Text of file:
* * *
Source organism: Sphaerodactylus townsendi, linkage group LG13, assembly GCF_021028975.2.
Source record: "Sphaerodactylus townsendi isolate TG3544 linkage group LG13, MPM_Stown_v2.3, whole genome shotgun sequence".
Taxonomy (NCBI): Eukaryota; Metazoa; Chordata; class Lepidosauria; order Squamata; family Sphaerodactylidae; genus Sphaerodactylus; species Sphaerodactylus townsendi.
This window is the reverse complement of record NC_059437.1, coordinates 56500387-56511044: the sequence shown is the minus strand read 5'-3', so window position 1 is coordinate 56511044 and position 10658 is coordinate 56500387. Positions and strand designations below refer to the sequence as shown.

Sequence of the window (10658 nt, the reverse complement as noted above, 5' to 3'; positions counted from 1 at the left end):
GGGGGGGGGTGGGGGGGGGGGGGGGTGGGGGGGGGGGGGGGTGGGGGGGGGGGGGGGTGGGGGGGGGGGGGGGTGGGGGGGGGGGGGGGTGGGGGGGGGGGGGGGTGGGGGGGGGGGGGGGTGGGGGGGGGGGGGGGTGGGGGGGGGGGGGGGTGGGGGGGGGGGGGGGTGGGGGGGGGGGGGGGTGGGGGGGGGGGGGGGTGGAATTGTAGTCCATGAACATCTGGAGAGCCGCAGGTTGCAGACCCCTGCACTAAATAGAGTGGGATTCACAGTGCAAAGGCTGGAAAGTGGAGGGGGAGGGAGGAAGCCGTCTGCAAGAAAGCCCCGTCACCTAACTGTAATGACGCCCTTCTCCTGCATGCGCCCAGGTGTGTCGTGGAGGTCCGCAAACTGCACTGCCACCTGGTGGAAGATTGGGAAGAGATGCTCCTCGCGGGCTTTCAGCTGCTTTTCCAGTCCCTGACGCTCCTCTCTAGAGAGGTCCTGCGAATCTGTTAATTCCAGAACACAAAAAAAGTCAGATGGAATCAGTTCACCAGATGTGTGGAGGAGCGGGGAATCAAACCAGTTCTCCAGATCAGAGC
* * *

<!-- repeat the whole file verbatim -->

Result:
Source organism: Sphaerodactylus townsendi, linkage group LG13, assembly GCF_021028975.2.
Source record: "Sphaerodactylus townsendi isolate TG3544 linkage group LG13, MPM_Stown_v2.3, whole genome shotgun sequence".
Taxonomy (NCBI): Eukaryota; Metazoa; Chordata; class Lepidosauria; order Squamata; family Sphaerodactylidae; genus Sphaerodactylus; species Sphaerodactylus townsendi.
This window is the reverse complement of record NC_059437.1, coordinates 56500387-56511044: the sequence shown is the minus strand read 5'-3', so window position 1 is coordinate 56511044 and position 10658 is coordinate 56500387. Positions and strand designations below refer to the sequence as shown.

Sequence of the window (10658 nt, the reverse complement as noted above, 5' to 3'; positions counted from 1 at the left end):
GGGGGGGGGTGGGGGGGGGGGGGGGTGGGGGGGGGGGGGGGTGGGGGGGGGGGGGGGTGGGGGGGGGGGGGGGTGGGGGGGGGGGGGGGTGGGGGGGGGGGGGGGTGGGGGGGGGGGGGGGTGGGGGGGGGGGGGGGTGGGGGGGGGGGGGGGTGGGGGGGGGGGGGGGTGGGGGGGGGGGGGGGTGGGGGGGGGGGGGGGTGGAATTGTAGTCCATGAACATCTGGAGAGCCGCAGGTTGCAGACCCCTGCACTAAATAGAGTGGGATTCACAGTGCAAAGGCTGGAAAGTGGAGGGGGAGGGAGGAAGCCGTCTGCAAGAAAGCCCCGTCACCTAACTGTAATGACGCCCTTCTCCTGCATGCGCCCAGGTGTGTCGTGGAGGTCCGCAAACTGCACTGCCACCTGGTGGAAGATTGGGAAGAGATGCTCCTCGCGGGCTTTCAGCTGCTTTTCCAGTCCCTGACGCTCCTCTCTAGAGAGGTCCTGCGAATCTGTTAATTCCAGAACACAAAAAAAGTCAGATGGAATCAGTTCACCAGATGTGTGGAGGAGCGGGGAATCAAACCAGTTCTCCAGATCAGAGC